The effects of MMS are similarly ambiguous. None of the medical professionals VICE spoke to had ever seen such products, but all voiced concern when they were made aware of the ingredients and the fact that people were ingesting them orally. Experts have compared it to drinking bleach, warning that it can cause severe vomiting, diarrhoea, and acute liver failure, and in the five years leading up to 2014 at least 10 people in Victoria had been poisoned by the substance—four of whom had to be hospitalised. Australia’s Therapeutic Goods Administration (TGA) later expressed concern that “some people may be using MMS to treat illnesses or for other therapeutic purposes”, warning that using the substance in this way “may have toxic effects.”
When VICE approached the TGA for comment on the increasingly popular sale of these products, particularly as remedies for COVID-19, a spokesperson for the Australian Government’s Department of Health responded stating that “it is an offence to sell MMS or silver colloid claiming it is a medical treatment, cure or prevention of serious diseases.”
But the legislation is easy to circumvent. Both Silver Health and MMS Australia—the local distributor of Miracle Mineral Solution—are careful not to make any medicinal claims about their products, even while acknowledging that a large bulk of their business is dependent on people using them for that very purpose. “I think it's just word of mouth,” Ian says when asked where customers heard about these alleged medicinal benefits. “Health nuts and preppers all know about silver… [and] they all have half a dozen friends, so word gets around.”
Word getting around—whether through friends, blogs, or Facebook groups—doesn’t fall under the TGA’s remit. As long as a manufacturer makes no therapeutic claims, they’re not in breach of TGA guidelines and are free to sell their products without consequence. Of course, in the age of the Internet, fake news and the so-called “epidemic of misinformation”, this doesn’t do much to curtail the rising popularity of spurious home remedies.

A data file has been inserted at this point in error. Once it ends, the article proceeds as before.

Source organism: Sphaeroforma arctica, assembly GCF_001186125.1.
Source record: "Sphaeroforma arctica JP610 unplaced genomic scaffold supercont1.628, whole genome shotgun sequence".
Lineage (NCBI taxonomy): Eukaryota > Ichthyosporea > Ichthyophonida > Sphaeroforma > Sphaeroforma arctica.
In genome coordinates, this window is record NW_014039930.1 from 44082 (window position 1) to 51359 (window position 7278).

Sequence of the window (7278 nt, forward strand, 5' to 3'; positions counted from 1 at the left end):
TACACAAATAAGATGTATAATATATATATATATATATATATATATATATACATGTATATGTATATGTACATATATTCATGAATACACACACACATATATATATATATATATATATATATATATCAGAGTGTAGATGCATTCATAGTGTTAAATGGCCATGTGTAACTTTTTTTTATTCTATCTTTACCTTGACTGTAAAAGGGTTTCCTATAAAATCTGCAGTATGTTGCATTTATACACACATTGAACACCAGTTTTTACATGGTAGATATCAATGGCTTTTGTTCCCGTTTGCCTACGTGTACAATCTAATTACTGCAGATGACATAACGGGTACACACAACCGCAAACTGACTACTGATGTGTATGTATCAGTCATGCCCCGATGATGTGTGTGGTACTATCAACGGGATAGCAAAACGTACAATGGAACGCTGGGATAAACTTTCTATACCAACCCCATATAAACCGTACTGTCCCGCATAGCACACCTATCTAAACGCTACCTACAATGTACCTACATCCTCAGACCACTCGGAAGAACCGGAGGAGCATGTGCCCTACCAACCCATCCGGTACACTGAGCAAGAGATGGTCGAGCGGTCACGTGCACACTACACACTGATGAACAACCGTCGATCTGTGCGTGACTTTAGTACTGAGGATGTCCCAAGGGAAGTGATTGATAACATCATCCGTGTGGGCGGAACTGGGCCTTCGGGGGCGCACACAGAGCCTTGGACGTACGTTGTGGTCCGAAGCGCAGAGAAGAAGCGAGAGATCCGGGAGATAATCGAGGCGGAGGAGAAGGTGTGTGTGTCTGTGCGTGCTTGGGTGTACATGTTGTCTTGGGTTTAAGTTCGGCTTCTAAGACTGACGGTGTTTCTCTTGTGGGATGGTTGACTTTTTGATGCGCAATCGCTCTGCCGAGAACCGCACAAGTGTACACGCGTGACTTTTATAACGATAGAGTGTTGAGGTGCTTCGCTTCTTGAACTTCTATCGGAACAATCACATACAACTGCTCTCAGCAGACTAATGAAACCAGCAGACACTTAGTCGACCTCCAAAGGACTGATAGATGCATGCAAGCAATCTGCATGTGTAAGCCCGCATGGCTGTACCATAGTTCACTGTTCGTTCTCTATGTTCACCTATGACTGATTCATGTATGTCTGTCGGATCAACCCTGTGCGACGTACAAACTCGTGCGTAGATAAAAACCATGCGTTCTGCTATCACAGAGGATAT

Other suppliers are openly flouting the rules and promoting the alleged medicinal benefits of their products in plain view. FulHealth Industries, a company operating out of NSW, sells a “high purity” silver colloid solution alongside claims that it “acts as an antiviral” and is “safe for human consumption”. A freedom of information document seen by VICE reveals that in 2003 FulHealth Industries asked the TGA to exclude silver colloid products from regulation—a request that was declined on the basis of public health and safety. Seventeen years later, more than a dozen online stores are still selling these products and making unsubstantiated claims about their therapeutic benefits.
The TGA is reportedly aware that “the current pandemic has seen some people take advantage of the heightened vulnerability of consumers”, and has issued a statement warning people to be vigilant towards “false and misleading advertising”. But the message doesn’t appear to be getting through. VICE can confirm that in online chat rooms, forums, and public and private Facebook groups, people are actively seeking and recommending potentially harmful alternative medicines as a way to treat COVID-19.
For Lucas, the flu-like symptoms he’d been wrestling with for weeks turned out to be the straw that broke the camel’s back. Now he’s a regular user of the so-called “Miracle Solution”, and shows no intentions of stopping anytime soon.
“I'm not qualified to say whether MMS would work against COVID-19, but I think it could, since it’s a strain of coronavirus,” he says. “Others have claimed that it works against coronaviruses—I haven't been using it long [enough] to make that claim … But I’m more of a believer every day.”
UPDATE, 13/5/20, 7:50PM: Since publication the Therapeutic Goods Administration has issued 12 infringement notices totalling $151,200 to MMS Australia for alleged unlawful advertising of Miracle Mineral Solution. The infringements referred to testimonials from users, which were available online, as well as recent claims by the company that MMS could be used to treat COVID-19.